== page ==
No one has offered a single shred of evidence that suggests that even a single Father interpreted Genesis allegoricall to the exclusion of the literal level. Do you see the important distinction there?
I'm not asserting that there is NO consensus Patrum on how to read Genesis, so I have nothing to prove.  You, however, are making positive assertions of a Patristic consensus on this issue; therefore, the rules of debate put the burden of proof on you to offer evidence to convince me of the strength of your thesis.  So far, you haven't.

Even if they give an allegorical interpretation of the days (and that is of course the only issue your side is able to present on) that doesnt necessarily exclude the literal level as you presume. we know this because many Fathers, including those you quote tell us that allegory is fine as long as you dont deny the literal level.
I have, for the most part, refrained from quoting Fathers on this thread, since that does nothing to prove my point.

and if every Saint ever who commented on Genesis doesnt make a concensus then dear God, what DOES make a concensus?! Every major Church Father and many other Saints, plus the Church's services, canons, and icons and calendar doesn't show a concensus to you?
Yes, that would show a consensus to me.  What you have done thus far on this thread does not.

Do you realy believe the Church has one mind, bc you seem to be attacking the very foundation of the Church's claim to consistency. earlier you said the notion of a Patristic concensus is dubious bc you can just ignore those who (supposedly) disagree -- then why should i have joined the Orthodox Church as the Church that consistently traces itself back to the Apostles? You are attempting to completely eschew that foundation that has brought thousands into the Church!
No, I said the way many try to prove a Patristic consensus is dubious, because it's so easy to manipulate the data to make a consensus appear where there never was one.  I have no problem with the concept of a consensus Patrum in and of itself.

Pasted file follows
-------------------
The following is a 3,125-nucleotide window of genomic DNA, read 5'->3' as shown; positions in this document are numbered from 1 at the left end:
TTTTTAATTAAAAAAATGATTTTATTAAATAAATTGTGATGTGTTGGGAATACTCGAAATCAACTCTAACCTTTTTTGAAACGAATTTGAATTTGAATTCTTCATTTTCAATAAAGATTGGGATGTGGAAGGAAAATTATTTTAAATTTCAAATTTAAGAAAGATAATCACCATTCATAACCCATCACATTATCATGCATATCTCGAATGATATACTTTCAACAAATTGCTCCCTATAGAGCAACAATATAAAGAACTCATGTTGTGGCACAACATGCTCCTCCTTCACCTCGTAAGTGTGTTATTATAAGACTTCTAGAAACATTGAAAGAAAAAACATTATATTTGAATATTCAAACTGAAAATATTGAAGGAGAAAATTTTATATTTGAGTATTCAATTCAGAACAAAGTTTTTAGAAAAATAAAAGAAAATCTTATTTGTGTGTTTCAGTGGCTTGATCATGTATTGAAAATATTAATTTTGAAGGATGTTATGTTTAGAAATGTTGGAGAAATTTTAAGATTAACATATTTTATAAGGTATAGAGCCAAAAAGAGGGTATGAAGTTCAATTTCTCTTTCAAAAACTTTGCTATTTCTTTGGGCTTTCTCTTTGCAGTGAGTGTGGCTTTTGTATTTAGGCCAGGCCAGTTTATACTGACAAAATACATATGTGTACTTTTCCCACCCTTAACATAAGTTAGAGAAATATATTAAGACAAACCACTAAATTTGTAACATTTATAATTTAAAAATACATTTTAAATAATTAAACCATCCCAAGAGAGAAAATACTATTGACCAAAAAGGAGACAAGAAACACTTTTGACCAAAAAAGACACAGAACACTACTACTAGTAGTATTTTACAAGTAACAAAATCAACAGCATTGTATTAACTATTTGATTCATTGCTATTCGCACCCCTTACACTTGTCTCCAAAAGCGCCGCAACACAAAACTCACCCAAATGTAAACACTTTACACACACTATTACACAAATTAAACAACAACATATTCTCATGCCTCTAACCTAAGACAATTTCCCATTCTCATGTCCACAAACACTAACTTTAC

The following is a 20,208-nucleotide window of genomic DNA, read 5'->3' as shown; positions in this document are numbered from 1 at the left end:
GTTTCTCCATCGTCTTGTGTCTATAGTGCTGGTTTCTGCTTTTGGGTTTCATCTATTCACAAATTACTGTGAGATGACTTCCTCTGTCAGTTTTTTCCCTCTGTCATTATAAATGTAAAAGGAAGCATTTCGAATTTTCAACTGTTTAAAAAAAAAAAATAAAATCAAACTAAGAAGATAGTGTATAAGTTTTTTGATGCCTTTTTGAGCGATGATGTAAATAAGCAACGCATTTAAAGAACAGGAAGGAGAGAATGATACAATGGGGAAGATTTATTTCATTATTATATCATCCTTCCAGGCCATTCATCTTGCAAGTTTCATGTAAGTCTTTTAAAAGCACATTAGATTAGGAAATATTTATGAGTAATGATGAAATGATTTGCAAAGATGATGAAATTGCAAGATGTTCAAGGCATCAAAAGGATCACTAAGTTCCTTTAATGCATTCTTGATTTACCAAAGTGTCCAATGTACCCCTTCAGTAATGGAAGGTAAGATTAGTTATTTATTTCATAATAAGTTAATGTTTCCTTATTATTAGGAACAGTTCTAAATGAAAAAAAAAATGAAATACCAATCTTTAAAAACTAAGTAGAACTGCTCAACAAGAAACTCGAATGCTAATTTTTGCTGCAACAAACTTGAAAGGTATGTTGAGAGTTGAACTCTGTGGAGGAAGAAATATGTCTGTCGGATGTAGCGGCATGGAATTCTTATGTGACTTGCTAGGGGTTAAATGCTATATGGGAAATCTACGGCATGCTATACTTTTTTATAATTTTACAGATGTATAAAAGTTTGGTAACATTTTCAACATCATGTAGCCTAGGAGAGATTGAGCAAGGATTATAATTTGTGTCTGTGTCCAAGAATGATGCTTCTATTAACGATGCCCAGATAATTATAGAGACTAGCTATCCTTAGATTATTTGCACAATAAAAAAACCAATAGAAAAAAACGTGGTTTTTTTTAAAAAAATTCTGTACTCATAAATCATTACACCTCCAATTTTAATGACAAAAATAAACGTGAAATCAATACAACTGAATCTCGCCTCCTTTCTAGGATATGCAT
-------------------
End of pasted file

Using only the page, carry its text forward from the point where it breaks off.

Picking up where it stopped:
jckstraw72, what I'm about to say I WANT you to take very personally.  My problem is NOT with the Fathers nor with the concept of consensus Patrum, behind both of which you so love to hide--I am not consciously attacking the Faith of the Church in any way.  My problem is solely with your rhetorical approach on this thread:  the way YOU have used the Fathers and continue to use the Fathers to try to win this debate, the way YOU have kept arguing your point with the same material without ever really introducing any new ways of seeing your argument, the way YOU hide behind the Fathers to absolve yourself of all responsibility for what you assert in this debate.  It's all about YOU.

I could go on, but I don't have the time right now.  Maybe you and everyone else here--but especially you--should just recognize that we're beating a dead horse and that it's time to finally bury the horse and move on to other conversations.
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« Reply #1229 on: July 24, 2009, 07:58:16 PM »

is there another theological point on which the concensus of the Fathers is disregarded? ive never heard of this phenomenon other than on this one issue.
Consensus of the Fathers disregarded on the issue of evolution?  No, I don't see anyone disregarding an established consensus Patrum here.  What I do see is someone asserting that a consensus exists where I doubt there ever was one, and with little more than a smattering of proof texts.  You can go ahead and hit us with all the proof texts you want, but this still may not be enough to prove that the Fathers spoke with near unanimity on this issue, for unanimity or consensus is a connection that exists, if it exists at all, between and above the doctrines of each individual Father.  A similar issue where I've seen or heard someone debunk the asserted existence of a Patristic consensus is the belief that Adam and Eve did not have sex before the Fall.

You see, jckstraw72, the problem I have with the assertion of a consensus Patrum on a point of doctrine is that such consensus is so easily manufactured.  All you need to do is disregard the teaching of any Father who disagrees with the "consensus" you want to prove, so that you end up with the very circular logic of "this teaching has the 100% support of every Father who supports this teaching."  In the field of logic, this manipulation of data is known as "stacking the deck".